There are many ways to propagate plants. One of the easiest and most rewarding methods is called air-layering. Air-layering is simply getting a branch to grow roots from some place on the branch. This is done by scraping off a section of the cambium layer (the green layer under the bark) all the way around the branch, brushing the exposed white sapwood with root tone, surrounding the entire scraped off part with a handful of moist peat moss (or other rooting medium) and then enclosing it in a waterproof barrier such as plastic wrap. The bad news is it's likely too late in the season to try this outside now. It will work on just about any woody houseplant any time of the year.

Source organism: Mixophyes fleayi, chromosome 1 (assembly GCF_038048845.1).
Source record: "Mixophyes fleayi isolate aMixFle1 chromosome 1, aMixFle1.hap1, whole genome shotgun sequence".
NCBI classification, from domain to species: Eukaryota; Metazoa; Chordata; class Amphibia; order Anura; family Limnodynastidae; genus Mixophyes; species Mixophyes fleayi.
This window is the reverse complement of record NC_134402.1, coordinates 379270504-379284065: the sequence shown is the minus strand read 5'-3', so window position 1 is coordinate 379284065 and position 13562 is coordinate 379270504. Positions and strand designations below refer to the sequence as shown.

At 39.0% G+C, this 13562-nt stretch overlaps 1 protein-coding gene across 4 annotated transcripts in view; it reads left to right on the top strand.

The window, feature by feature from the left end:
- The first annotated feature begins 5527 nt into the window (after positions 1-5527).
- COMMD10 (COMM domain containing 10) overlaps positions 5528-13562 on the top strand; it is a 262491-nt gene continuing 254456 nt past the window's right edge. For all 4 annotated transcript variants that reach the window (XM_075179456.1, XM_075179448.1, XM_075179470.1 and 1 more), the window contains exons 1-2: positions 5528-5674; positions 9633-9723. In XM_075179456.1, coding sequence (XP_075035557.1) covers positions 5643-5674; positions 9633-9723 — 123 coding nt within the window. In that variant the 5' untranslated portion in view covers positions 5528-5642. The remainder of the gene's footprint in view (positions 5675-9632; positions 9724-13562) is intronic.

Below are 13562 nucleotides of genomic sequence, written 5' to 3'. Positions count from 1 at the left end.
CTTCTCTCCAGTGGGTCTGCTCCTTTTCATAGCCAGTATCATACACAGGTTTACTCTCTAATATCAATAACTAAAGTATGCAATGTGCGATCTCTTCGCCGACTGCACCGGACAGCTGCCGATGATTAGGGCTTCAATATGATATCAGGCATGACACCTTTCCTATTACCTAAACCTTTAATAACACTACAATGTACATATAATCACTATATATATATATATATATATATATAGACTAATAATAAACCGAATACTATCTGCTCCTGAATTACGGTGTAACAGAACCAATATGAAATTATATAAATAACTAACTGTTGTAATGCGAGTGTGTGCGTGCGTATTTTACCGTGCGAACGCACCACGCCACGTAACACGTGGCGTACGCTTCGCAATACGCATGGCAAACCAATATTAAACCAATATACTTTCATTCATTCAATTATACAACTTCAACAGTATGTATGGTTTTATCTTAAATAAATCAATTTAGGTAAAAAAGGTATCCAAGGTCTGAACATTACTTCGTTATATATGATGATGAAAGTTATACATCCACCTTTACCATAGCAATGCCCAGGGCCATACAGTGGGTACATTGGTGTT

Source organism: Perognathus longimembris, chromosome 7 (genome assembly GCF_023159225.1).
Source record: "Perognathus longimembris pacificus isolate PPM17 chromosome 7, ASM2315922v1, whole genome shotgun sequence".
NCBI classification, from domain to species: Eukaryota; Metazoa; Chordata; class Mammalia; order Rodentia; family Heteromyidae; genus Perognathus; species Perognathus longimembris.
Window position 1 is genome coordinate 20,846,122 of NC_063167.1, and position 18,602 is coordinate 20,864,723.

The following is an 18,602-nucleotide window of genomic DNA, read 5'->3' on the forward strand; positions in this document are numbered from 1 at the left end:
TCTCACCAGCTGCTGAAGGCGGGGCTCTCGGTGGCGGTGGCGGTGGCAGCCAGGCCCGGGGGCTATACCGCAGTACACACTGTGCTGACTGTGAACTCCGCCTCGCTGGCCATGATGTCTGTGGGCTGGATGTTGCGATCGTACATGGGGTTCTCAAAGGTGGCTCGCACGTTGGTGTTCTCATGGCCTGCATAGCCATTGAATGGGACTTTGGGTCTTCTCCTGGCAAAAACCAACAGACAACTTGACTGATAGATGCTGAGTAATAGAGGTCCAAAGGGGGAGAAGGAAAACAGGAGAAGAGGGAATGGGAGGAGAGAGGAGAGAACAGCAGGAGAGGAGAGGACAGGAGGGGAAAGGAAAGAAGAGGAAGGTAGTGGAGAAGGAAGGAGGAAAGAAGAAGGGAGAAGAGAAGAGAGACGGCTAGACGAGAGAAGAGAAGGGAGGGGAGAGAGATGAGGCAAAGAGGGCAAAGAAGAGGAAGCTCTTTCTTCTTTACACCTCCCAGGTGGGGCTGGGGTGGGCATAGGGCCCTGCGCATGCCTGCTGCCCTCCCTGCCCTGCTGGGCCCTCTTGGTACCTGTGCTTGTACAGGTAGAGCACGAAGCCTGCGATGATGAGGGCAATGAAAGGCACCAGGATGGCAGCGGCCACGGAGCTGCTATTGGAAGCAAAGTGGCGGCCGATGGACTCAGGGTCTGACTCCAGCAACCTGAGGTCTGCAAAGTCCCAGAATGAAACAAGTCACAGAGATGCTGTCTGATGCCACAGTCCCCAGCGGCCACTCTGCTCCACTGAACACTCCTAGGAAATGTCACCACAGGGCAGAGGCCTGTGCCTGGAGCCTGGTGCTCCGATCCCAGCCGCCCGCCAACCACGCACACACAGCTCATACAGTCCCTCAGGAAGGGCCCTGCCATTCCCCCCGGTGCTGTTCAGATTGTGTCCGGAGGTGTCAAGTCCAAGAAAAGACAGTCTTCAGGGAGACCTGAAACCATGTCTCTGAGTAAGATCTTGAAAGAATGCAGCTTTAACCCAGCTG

Here is a Lion's Head Maple (Acer palmatum 'Shishigashira') which was successfully rooted using the air-layering method. I severed it from the mother plant and potted up into a one-gallon pot. The roots are still young so I'm keeping it in a cool, shady spot until it's more established.
Everything I needed to know about air-layering I learned online. Here are two videos I'd recommend watching if you're interested in trying this out for yourself:
Dan Hinkley - Air Layering
Mikes Backyard - Air Layering